Pastor Tribulation Wholesome, the pastor of Amsterdam, and his sidekick, Ananias (named after, as Subtle says, "the varlet who cozened the apostles"), a deacon, likely were quite recognizable to Jonson’s audience and public as Anabaptists. The Anabaptists are sometimes called the Brethren in the play (see Act 2, Scene 5). Anabaptists belonged to a religious movement founded by Muentzer (pictured) and known as Wiedertäufer in Germany. Such Christians, in the extreme form that Jonson satirizes, have since disappeared, but their religious tradition lives on.
The Amish religion is a possible modern analogue for elements of Anabaptism. Anabaptists, like some other Christian denominations today, believed in adult baptism, and they thus dissented from mainstream Christianity. The principle here was that baptism was for believers who had repented of their sins—while small children and babies were unable to do so. The alternative, paedobaptism, child or infant baptism, relied on the faith of the parents or, at least, the Christian community, to bring the child into the Church. This was no small disagreement—the first president of Harvard University, Henry Dunster, was fired from that position in the mid-1600s because he had refused to baptize his children. This issue of theology and church practice remains contested today.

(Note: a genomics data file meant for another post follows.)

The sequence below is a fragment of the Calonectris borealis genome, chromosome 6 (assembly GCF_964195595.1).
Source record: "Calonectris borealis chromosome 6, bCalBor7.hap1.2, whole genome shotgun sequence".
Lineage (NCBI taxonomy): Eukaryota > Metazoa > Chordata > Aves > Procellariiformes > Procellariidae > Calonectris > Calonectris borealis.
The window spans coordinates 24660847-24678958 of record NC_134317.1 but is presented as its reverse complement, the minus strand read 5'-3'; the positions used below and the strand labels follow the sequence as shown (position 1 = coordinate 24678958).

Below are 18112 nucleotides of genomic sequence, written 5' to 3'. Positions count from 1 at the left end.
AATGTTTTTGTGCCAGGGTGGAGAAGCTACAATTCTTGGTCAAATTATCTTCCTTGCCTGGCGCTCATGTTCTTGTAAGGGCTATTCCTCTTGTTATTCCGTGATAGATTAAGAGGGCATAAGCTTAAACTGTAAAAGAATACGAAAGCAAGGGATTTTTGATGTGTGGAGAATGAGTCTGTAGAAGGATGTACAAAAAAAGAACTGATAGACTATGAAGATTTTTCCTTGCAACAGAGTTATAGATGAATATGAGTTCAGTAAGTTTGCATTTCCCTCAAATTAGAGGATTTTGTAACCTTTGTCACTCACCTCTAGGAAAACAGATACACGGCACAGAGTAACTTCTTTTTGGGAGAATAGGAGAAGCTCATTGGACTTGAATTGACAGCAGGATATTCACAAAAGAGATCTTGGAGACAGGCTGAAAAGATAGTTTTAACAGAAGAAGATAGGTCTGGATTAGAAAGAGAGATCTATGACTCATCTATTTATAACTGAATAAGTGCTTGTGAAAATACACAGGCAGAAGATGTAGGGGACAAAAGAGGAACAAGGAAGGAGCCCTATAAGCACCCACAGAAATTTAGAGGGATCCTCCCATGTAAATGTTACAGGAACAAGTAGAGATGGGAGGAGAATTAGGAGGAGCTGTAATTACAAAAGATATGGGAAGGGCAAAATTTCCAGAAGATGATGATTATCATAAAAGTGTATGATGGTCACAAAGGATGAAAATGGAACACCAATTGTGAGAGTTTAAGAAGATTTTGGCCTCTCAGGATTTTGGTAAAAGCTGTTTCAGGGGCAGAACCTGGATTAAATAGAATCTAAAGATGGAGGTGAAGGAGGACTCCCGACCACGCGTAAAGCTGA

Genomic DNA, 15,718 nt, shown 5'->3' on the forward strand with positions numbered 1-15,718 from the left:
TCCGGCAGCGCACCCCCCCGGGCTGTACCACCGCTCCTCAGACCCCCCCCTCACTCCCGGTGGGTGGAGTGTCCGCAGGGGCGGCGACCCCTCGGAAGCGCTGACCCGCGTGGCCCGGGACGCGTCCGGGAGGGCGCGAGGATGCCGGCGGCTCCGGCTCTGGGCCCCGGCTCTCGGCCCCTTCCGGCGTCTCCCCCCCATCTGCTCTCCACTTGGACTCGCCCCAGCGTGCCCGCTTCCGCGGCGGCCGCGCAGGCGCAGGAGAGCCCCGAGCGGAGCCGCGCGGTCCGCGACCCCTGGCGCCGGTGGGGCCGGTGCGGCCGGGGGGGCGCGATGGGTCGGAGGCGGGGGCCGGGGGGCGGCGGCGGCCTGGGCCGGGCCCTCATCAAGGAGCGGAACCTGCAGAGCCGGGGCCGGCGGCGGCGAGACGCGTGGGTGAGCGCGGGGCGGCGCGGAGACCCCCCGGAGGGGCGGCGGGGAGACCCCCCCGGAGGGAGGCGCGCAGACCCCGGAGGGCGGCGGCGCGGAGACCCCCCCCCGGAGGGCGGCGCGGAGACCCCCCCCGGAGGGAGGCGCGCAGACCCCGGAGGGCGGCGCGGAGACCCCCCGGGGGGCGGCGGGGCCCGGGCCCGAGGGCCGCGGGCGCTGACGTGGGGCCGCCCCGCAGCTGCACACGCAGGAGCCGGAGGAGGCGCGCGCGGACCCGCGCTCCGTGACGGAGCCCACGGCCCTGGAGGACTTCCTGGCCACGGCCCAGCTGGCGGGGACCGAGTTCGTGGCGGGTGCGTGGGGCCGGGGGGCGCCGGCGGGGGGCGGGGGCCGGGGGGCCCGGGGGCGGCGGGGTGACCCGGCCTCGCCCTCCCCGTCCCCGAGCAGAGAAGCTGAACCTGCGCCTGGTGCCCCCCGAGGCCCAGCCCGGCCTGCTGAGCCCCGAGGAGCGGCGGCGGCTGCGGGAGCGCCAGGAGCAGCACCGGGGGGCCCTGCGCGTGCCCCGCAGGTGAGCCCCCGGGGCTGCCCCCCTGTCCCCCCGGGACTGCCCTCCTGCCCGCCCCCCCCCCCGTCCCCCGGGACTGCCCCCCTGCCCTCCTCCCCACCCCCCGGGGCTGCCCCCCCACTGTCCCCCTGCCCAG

An in-depth understanding of Anabaptist practice is not essential to understand The Alchemist, but it is worth realizing that the Anabaptist movement was a serious, fervent movement in Protestantism, driven by equality and asceticism, perhaps a more extreme form of other similar movements. John of Leyden, a contemporary Anabaptist, declared that "all things were to be in common, there was to be no private property and nobody was to do any more work, but simply trust in God."
What Jonson satirizes in the Anabaptist characters, above the overzealousness of Ananias (already a satire: Ananias in the New Testament held back some of his money from the nascent Church), is the contradiction implied in the Church militant, that is, a religion of peace being used for military conquest as a means of spiritual conquest.